(Evil Rabbit Records)
still happens, if only once in a while, that I get to be pleasantly surprised
by a CD that I've found in my mailbox: a "mysterious object",
recorded by an "unknown entity" (at least, unknown to me), that
after the proper number of listening sessions reveals itself to be, if
not an unprecedented masterpiece (I'm very sorry to say this, but for a
long series of reasons, our present time is not the most favourable era
when it comes to producing masterpieces), at least something that reveals
a skillful use of form, and the chosen technical means.
is the case with Rigop Me, an album that (according to the liner notes)
is for the most part derived from live improvisations, with no overdubs
(but I believe the work, which was recorded by Colin McLean at OT301 in
Amsterdam, and mastered by Erst Karel, to have been mixed and edited later).
Tone Dialing is the name of a trio of musicians performing here, whose
degree of mutual understanding (though "open", the musical line
is never vague, or uncertain) tells of a long mutual past knowledge.
line-up consists of Jorrit Dijkstra on lyricon, analog synthesizer, and
loop machine; Paul Pallesen on (electric) guitar, and analog electronics;
Steve Heather on drums, percussion, and sampler. It's a trio whose sound,
taken as a whole, has a pleasant "electronic" flavour, with a
"lo-tech" (if not "lo-fi") trait that reminded me of
"naïveté" (though this trio don't resemble Zga at all). Here,
"at first sight", coordinates appear to be at about halfway between
some "particles"-friendly approaches to modern improvisation that
put sound under a microscope, and some trends ("illbient"?
"intelligent techno"? "slow techno"?) that have the sound
develop well inside a rhythm map.
the name "lyricon" made me fear for the worst: an old, almost
home-made, instrument designed in order to give wind instruments the modern
potential of synthesis (at a later stage than the Steinerphone, but well
before Yamaha's industrial approaches), the lyricon reminds me most of
all of Tom Scott's so-so explorations. Here the opposite is true: the instrument's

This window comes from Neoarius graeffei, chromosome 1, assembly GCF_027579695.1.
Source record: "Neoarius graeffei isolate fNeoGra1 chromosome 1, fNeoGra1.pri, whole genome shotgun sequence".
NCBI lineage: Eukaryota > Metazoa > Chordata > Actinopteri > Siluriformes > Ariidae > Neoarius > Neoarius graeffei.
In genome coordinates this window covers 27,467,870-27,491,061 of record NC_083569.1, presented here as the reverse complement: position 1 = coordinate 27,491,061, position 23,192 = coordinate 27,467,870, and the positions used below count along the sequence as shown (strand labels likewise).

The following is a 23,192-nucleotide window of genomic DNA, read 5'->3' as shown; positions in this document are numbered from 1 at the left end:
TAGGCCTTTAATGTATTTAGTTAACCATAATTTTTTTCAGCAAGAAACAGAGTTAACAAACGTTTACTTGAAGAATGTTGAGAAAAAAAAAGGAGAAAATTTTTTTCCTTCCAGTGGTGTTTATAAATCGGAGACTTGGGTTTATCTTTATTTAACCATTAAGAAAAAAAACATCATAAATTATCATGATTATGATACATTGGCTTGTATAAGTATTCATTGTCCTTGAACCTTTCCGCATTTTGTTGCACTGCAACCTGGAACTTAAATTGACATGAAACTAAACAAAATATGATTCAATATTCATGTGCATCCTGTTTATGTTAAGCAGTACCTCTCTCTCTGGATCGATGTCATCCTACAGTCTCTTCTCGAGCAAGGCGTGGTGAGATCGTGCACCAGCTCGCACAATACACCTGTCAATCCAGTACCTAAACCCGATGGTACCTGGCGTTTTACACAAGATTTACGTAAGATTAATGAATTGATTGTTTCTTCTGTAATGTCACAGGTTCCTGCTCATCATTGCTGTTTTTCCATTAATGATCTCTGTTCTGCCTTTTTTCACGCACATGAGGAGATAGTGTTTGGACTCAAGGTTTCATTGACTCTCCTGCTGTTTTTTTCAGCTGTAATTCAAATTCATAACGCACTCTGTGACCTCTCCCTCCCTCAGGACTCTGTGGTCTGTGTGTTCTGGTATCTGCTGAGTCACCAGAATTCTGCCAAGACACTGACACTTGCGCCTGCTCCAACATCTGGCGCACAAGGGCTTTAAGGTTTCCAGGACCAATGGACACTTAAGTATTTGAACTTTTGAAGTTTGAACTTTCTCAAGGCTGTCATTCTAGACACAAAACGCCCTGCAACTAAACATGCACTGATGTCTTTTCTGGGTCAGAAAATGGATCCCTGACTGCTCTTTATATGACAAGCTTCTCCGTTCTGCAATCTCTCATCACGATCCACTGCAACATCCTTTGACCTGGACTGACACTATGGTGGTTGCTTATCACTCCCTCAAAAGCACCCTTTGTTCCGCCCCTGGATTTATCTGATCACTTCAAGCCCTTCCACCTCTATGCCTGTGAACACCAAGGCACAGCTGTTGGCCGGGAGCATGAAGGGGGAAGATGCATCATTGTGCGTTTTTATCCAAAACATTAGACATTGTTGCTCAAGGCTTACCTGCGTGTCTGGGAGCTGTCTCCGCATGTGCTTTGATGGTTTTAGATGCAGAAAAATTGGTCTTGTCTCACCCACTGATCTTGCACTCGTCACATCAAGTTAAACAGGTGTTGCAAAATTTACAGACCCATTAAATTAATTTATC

sound is not clichéd, its timbres not so easily "recognizable".
I have to add that - I did a Web search after assimilating the CD - Jorrit
Dijkstra's background and projects (maybe he's not the leader, but here
he's a first among equal) appeared to be quite different from what I had
imagined; hence, maybe, a reason why this project is so strong.
ten minutes, Gumyt Me is a very "user-friendly" opening track:
regular rhythmic loops that repeat themselves at intervals that are quite
apparent to one's ear, long events over a rhythmic figure, everything clearly
placed on the time grid; snare drum played with brushes, a trebly guitar,
interesting timbres, a closing rimshot.
brevity's sake I will define the following track, Fezex Me, as a timbrally
more varied and interesting, but totally free from an apparent pulse, version
of the previous track. There's an "orchestral" crescendo at about
2' 50", with low-sounding percussion sounding almost like tympani,
and two highly dramatic events - frequencies shifting abruptly - at about
and 7' 07".
Me is a composed track, with a slow unison lyricon-guitar which almost
works as a theme, with percussion in the background; all becoming faster,
almost double-time, the guitar now playing chords; here the lyricon performs
a melodic line whose sound changes, from that of a harp to the peculiar,
bell-like sound of something going through a ring modulator. "Dramatic" drums
enter at 5' 30", in closing we have a brief loop (almost like a LFO
rhythmic, trebly cymbals, a bass drum that bit by bit comes to the foreground,
with a "medium" groove, Yoxia Me reminded me more than a bit
of Can: at first, of Can in their Soon Over Babaluma period, then - when
the lyricon started sounding like an "ethnic flute" - of Can
in some of their Ethnological Forgery Series episodes; there's a strange
guitar, sounding at first almost like a mutation of those "sliding" chords
played by classic-era Steve Cropper, then sporting some funky accents!
Me works quite well in opposition to the previous track: not as rhythmically
pushed, it's timbrally quite varied, with a very expressive low-end frequency,
and a nasal timbre so typical of the square wave that, near the end, unexpectedly
gives shape to a rhythmic figure.
the CD, another composed track: the brief Ziyak Me has a nice synthetic
part which almost works as a tuba part, trebly cymbals, and some slow guitar
arpeggios; a nice melody played on the lyricon is in the background, then
the guitar is playing almost like a mandolin, then more cymbals and drums;
surprisingly, the final result reminded me of something quite on the Pastoral
© Beppe Colli 2008
CloudsandClocks.net | June 4, 2008